Clearwire Corp., which runs a wireless data network, on Thursday reported its first drop in quarter-over-quarter revenue, as a new deal with major customer Sprint Nextel Corp. kicked in.
However, the revenue beat analyst expectations, as Clearwire compensated to some extent for the decline from Sprint by selling service directly to consumers, and Clearwire shares rallied from depressed levels.
Sprint resells access to Clearwire's network as "Sprint 4G" on smartphones. But the network uses a technology that other companies have passed by, limiting Clearwire's customer base. It's now trying to raise money to build another network, using industry-standard technology.
Sprint paid Clearwire about $6 per 4G subscriber per month last year, but renegotiated that deal. Now it's paying Clearwire a flat fee of $900 million for access in 2012 and 2013, regardless of how many users the network has. On Wednesday, it said it would start selling access to the network through its low-end, pay-as-go brands, Virgin Mobile and Boost Mobile.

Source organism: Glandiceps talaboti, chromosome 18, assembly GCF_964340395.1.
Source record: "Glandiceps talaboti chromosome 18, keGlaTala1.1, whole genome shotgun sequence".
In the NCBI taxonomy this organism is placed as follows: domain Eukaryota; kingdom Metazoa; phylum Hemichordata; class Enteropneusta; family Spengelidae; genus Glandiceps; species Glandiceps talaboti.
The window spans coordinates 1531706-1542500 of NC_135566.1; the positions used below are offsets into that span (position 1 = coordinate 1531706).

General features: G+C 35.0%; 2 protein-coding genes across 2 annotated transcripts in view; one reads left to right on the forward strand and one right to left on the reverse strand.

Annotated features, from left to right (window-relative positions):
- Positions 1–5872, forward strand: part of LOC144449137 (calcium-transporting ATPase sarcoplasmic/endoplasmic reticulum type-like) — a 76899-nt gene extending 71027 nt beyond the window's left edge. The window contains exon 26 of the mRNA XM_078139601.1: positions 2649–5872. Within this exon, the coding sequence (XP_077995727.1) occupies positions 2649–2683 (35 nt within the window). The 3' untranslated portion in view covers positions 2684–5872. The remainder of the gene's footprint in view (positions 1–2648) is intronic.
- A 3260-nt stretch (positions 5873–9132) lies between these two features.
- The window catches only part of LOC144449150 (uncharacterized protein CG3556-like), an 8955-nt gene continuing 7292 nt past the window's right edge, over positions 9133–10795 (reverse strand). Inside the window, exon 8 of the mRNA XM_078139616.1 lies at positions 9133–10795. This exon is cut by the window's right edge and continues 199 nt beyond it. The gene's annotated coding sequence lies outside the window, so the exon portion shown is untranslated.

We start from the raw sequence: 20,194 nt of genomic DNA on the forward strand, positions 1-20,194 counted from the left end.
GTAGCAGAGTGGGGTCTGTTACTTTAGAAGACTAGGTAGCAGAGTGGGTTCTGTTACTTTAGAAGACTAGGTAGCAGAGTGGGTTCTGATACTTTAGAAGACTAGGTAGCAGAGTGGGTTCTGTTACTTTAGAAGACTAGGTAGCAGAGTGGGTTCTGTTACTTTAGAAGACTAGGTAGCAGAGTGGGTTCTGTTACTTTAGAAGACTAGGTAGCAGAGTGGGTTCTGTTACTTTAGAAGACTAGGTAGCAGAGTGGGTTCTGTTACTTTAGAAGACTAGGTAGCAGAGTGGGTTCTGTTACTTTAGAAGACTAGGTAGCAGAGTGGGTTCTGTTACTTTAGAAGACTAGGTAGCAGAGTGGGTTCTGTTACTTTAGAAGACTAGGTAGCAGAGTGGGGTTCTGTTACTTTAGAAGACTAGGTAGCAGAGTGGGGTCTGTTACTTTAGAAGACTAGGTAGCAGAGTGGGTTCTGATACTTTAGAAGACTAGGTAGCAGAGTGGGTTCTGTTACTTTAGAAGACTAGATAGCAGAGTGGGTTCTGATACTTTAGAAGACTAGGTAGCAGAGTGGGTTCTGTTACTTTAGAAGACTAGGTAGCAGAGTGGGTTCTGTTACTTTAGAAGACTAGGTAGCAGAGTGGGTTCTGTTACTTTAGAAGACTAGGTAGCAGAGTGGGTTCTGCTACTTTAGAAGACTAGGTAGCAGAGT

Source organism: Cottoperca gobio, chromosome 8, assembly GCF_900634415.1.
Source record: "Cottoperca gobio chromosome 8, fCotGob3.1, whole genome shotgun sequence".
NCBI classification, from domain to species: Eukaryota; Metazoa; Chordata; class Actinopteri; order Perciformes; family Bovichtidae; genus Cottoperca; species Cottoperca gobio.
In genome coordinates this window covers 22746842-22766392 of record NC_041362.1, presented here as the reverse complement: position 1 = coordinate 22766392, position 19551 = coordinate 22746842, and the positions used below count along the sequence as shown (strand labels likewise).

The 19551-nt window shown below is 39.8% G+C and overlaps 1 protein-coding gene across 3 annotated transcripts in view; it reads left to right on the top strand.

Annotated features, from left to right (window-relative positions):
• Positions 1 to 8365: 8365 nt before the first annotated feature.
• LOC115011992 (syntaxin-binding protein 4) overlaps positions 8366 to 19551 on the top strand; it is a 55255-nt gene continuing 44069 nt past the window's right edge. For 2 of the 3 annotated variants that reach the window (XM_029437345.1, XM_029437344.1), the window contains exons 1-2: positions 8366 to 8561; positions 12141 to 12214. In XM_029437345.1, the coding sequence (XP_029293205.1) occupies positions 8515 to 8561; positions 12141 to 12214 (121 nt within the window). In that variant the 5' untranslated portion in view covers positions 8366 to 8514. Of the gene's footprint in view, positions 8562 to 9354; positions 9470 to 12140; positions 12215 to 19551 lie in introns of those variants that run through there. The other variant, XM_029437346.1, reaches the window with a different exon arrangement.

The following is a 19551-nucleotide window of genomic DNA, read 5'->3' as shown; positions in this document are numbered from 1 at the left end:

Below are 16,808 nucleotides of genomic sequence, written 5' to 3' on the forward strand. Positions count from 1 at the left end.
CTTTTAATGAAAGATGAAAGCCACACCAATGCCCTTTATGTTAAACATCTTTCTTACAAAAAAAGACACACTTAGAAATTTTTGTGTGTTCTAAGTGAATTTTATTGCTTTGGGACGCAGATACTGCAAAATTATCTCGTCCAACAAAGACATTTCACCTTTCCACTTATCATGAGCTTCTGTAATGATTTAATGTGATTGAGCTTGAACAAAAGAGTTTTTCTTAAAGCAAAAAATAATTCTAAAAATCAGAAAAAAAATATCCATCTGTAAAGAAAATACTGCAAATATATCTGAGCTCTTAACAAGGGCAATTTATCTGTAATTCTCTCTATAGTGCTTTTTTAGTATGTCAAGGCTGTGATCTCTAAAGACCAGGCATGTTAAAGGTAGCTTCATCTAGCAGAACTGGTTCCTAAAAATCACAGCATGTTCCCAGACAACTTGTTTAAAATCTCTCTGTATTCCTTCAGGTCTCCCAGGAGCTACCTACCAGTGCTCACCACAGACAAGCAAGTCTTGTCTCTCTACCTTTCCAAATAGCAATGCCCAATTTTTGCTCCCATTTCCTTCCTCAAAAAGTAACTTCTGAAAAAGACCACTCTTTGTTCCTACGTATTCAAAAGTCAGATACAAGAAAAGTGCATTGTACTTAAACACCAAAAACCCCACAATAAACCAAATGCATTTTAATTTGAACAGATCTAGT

Sprint owns a majority of Clearwire, but doesn't control its board.
Kirkland, Wash.-based Clearwire posted a net loss for the January to March period of $181.8 million, or 44 cents per share, which compares with a loss of $227 million, or 93 cents per share, a year ago.
Revenue rose 36 percent to $322.6 million from $236.8 million a year ago, but fell 11 percent from the fourth quarter.
Analysts polled by FactSet were expecting a loss of 40 cents per share, and revenue of $308 million.
Clearwire shares rose 8 cents, or 5.4 percent, to $1.55 in extended trading, after the release of the results. In regular trading, the shares had jumped 12 cents, or 9 percent, to $1.47. They are still close to their all-time low of $1.24 hit in October.
Clearwire ended the quarter with 11 million wireless subscribers, of which 9.7 million are coming through other companies, chiefly Sprint.